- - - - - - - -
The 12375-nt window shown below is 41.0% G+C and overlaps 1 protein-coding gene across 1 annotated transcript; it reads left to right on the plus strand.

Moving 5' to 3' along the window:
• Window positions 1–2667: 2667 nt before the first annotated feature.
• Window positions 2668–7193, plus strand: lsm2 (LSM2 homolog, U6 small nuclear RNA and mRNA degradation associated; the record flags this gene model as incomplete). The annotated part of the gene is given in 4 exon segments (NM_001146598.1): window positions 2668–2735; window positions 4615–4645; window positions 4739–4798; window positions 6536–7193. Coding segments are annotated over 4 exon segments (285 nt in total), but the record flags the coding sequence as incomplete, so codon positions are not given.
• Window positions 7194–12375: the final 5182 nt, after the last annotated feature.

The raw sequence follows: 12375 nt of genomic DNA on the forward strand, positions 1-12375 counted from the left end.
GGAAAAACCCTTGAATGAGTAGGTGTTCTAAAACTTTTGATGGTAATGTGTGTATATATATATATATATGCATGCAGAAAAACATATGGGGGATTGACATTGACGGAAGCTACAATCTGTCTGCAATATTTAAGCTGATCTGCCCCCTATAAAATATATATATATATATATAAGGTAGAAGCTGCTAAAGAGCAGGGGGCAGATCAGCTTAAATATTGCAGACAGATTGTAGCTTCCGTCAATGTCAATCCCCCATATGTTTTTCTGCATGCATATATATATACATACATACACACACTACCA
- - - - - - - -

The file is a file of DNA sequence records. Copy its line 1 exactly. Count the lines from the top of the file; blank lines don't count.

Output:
The 12375-nt window shown below is 41.0% G+C and overlaps 1 protein-coding gene across 1 annotated transcript; it reads left to right on the plus strand.